Friday October 31st, 2014

Search For Infanct Constipation Resources

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"I had no idea why my child was in so much pain during bowel movements. Constipation didn't even cross my mind until I heard about it from you guys, with only a few alterations to my babies diet he is back to normal."
— Jackie Ross

"I had no idea curing my babies constipation was so easy, thanks."
— Jessica Schmidt

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Additional Resources

Causes of infant constipation

The first thing to know about a newborn bay is that they are very sensitive to the world around them. This includes its diet and how its body responds to it. One way an infant can respond to its diet is to become constipated. Infant constipation occurs when your infant's bowel movements are dry, hard, dark and appear to cause some pain while it is being passed. Infant constipation is not characterized by infrequency of bowel movements like it is in adults. Infrequent bowel movements are common in a baby and are usually not a cause for alarm. Baby constipation itself is not a serious condition, other than the fact that it is causing your child pain. In only a few cases is infant constipation the sign of a more serious underlying condition called hirschsprung's disease. Although this condition is quite rare, you should still see a pediatrician of your baby becomes constipated. Infant constipation can be caused be a number of these factors:

Formula. When babies are exclusively breastfed, they rarely experience constipation. This is because breast milk contains the absolute perfect balance of proteins and fats that a baby needs. This means that it will produce stools that are always soft and painless to pass. If a baby is on a formula, there is a chance that something in the formula itself is making the baby constipated. Before switching brands, consult with a doctor about what might be best for the child.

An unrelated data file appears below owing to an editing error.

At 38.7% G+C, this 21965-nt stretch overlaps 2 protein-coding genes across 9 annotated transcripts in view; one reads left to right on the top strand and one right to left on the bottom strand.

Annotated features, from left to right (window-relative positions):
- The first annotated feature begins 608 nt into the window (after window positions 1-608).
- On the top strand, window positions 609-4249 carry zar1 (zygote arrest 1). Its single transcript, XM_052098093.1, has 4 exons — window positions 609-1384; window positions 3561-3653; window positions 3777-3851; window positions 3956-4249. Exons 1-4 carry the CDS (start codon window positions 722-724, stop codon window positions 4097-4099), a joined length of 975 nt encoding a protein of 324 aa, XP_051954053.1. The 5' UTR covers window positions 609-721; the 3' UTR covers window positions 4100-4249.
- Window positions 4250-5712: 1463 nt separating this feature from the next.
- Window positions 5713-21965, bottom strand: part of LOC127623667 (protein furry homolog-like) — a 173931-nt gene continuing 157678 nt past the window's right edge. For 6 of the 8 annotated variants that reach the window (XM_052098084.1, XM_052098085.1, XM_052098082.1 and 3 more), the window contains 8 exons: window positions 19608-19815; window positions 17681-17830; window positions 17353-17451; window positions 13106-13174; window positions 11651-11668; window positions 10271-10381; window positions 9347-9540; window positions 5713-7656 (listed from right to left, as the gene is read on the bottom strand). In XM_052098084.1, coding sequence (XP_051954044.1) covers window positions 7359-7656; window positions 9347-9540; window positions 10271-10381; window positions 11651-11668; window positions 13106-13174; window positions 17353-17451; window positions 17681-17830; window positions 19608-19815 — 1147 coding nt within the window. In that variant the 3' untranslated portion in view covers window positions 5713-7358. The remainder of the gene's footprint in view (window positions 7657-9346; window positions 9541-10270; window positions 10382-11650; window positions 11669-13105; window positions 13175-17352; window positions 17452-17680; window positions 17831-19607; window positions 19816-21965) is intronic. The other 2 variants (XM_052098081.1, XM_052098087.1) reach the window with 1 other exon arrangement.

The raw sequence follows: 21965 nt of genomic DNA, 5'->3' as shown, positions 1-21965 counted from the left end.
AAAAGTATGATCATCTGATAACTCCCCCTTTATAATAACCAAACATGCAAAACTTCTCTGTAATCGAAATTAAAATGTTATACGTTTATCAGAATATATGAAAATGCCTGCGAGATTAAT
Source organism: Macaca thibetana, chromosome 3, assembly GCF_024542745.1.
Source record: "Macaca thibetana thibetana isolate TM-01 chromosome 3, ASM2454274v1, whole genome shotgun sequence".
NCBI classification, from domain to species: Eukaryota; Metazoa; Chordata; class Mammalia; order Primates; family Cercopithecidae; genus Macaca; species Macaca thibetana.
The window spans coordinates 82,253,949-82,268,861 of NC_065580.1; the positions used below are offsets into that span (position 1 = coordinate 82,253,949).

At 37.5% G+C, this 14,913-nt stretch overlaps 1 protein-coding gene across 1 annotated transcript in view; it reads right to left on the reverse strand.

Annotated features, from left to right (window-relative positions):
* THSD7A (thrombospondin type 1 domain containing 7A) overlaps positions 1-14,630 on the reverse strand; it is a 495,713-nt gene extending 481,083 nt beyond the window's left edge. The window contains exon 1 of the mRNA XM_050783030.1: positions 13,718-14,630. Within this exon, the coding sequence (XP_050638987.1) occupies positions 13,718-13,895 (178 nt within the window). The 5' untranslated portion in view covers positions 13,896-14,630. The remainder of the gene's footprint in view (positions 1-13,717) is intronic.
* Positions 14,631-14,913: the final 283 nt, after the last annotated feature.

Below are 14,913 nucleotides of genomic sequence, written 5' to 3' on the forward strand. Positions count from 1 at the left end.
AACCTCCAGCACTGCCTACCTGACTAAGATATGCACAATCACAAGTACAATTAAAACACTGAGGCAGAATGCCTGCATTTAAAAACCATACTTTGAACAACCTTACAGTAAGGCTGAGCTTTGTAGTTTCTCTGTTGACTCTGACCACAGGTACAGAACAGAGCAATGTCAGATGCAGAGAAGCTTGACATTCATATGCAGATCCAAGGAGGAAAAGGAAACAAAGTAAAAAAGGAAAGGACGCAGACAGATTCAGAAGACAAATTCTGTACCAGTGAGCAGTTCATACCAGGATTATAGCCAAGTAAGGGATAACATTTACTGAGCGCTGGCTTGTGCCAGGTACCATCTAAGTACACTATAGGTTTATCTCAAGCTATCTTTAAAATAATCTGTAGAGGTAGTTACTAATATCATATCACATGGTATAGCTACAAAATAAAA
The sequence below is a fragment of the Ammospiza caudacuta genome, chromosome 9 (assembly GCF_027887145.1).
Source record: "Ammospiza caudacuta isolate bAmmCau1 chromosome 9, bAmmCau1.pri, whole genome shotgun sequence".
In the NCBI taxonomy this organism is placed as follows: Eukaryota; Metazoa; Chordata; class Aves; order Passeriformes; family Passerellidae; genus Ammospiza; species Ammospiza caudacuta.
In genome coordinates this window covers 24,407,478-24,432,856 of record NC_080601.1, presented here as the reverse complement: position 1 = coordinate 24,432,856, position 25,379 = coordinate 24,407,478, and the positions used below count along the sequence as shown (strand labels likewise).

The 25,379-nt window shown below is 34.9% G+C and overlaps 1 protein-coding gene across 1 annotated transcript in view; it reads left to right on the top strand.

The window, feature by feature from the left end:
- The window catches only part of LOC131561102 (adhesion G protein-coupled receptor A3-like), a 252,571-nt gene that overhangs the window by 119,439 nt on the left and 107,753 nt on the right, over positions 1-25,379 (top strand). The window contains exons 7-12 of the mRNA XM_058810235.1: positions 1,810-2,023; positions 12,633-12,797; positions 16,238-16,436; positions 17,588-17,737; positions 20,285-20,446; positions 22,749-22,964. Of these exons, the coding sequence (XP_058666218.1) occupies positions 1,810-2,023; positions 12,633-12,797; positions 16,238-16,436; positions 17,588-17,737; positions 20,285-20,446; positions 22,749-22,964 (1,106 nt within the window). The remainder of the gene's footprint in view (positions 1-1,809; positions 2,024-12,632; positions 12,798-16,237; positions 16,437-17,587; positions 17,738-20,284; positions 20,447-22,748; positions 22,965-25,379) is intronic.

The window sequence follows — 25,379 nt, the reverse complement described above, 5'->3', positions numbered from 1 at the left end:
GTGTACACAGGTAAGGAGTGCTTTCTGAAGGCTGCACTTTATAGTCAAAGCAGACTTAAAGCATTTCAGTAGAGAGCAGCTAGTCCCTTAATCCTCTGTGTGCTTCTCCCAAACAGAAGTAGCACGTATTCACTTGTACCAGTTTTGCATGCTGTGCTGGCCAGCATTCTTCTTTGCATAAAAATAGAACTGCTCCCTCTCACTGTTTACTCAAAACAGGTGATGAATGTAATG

Dehydration. Sometimes, if you baby is not getting enough fluid in its diet, it will become dehydrated. The babies system will respond by taking more fluid out of the waste system causing stool to be dry and hard and painful to pass. This can occur even if the baby is being breastfed simply due to the fact that some bodies just use more liquids than others. If this is the case you could try adding about 2 ounces of water to a babies daily diet. You can alter this amount based on how the babies bowel movements are responding.

Introduction of solids. When a child is first introduced to solid food, it is quite common for them to become constipated. This is perfectly natural and should not surprise you as a parent. You are introducing something completely new to the babies body and their body has to learn how to deal with it. Sometimes you can help this transition by adding pears or prunes to a babies daily solid food diet. You can also use cereals that are made out of barely and not rice since rice absorbs more liquids than barely and other grains do. Do not feed your child sugary foods because sugar is one of the leading causes of dehydration in infants and children.